Written By Janet M. Taylor
Recently, I was talking to a client who is transitioning from one career she has been doing for decades, which is draining her emotionally and physically, to something she is passionate about. During our weekly call, she mentioned she is feeling the pressure from her family (the kids told their father they miss spending time with Mom) as well as feeling like things are slipping through the cracks at home ( the kids missed a few projects) and work ( she feels her supervisor is not satisfied with her work). She said I needed to learn to prioritize, and I told her she was on the right track. She already knows what she wanted at the top of her list: her husband, her children, and her full-time job, and I provided her with a plan to bring balance back into her life.
Decide how much you need to make. I told her that her first assignment was to establish the monthly amount she felt comfortable earning from her growing business. I told her this information would help her plan the time she needed to set aside each month to focus on the sales and clients. So, instead of working seven nights a week and every weekend in addition to her demanding full-time job, her goal was to work at most two nights each week and two weekends each month.
Establish off-limit times. I know from experience that when starting your business, you want to be available for clients. I told her that since her family and primary job are a priority, I want her to establish times when she will block off time for family-only activities. For example, when I schedule meetings, I email a few times when I am available since I am onsite during other times. I told her that her next assignment was to look at her schedule, block out days when she would spend time with her husband and the kids, and then schedule appointments with clients around that. I know businessmen and women who do the opposite, and if your spouse is not involved in the business, doing this can cost you your marriage and impact your relationship with your children.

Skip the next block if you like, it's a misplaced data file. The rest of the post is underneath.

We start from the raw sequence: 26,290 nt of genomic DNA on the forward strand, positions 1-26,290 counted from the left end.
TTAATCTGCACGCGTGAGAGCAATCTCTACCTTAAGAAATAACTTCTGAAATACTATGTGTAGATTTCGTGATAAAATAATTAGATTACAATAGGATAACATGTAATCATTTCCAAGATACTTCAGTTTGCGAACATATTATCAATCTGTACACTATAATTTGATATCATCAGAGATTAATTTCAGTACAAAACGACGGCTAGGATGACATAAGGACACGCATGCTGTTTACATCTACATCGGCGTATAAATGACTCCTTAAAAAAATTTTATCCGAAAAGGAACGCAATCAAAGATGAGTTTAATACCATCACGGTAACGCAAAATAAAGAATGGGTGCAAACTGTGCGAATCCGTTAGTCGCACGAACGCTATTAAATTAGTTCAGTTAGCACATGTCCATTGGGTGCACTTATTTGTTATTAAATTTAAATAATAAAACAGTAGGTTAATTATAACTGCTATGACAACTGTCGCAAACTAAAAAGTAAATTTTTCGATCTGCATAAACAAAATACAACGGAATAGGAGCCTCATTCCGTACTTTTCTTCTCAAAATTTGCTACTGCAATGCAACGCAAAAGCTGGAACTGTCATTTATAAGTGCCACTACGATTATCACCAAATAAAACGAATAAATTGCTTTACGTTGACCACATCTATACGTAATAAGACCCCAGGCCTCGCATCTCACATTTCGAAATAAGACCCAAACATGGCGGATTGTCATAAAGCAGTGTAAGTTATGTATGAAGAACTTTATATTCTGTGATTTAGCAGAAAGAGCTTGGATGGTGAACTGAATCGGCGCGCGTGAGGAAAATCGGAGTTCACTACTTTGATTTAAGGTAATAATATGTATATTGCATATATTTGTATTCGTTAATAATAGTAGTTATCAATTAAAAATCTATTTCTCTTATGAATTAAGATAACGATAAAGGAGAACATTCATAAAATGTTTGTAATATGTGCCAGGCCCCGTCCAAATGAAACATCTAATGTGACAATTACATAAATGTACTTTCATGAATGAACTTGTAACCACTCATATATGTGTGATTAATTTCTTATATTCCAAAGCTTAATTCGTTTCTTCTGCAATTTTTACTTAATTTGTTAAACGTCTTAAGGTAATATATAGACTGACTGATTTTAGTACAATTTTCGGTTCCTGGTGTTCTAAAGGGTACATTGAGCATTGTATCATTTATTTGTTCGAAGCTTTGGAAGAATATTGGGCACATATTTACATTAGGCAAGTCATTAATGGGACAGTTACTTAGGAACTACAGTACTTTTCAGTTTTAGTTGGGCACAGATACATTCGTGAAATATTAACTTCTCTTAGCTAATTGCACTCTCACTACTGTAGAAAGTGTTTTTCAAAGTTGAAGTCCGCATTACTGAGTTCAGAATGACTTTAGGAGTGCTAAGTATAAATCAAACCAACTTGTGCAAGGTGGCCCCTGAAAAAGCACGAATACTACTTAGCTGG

Get the kids involved. She told me that one evening when she was up late working her business the next day, the kids told her they would have helped her make labels and stuff envelopes. Her next assignment was to list all the things she does that her kids could do. After our discussion, we discovered the kids could do the following:
1) Print mailing labels
2) Update client database
3) Manage inventory
4) Track expenses
5) Organize items needed for exhibiting
6) Packing the car when she travels for presentations
I also suggested that she schedule a meeting with the kids to help them stay on track of things that need to be done.
Take care of yourself. All of my clients heard the speech about taking care of themselves. As caregivers, parents, and providers, people depend on us in one way or another. I asked my client when was the last time she had me-time without the husband and kids. She told me it was when she attended a weeklong business conference in which she commuted daily. I told her that did not count. She said she had fun. I told her that was good, but I wanted her to list things she wanted to do that made her happy that were not work-related. Her goal was to schedule Mom or Me and provide a date and her plans at our next session.
The session ended with her saying that I really look forward to our weekly calls; they give me the direction and clarity I need.
Janet M. Taylor is a life strategist, professional organizer, speaker, and author with over 20 years of experience helping people get organized. If you are ready to get your life totally organized, visit her website at www.janetmtaylor.com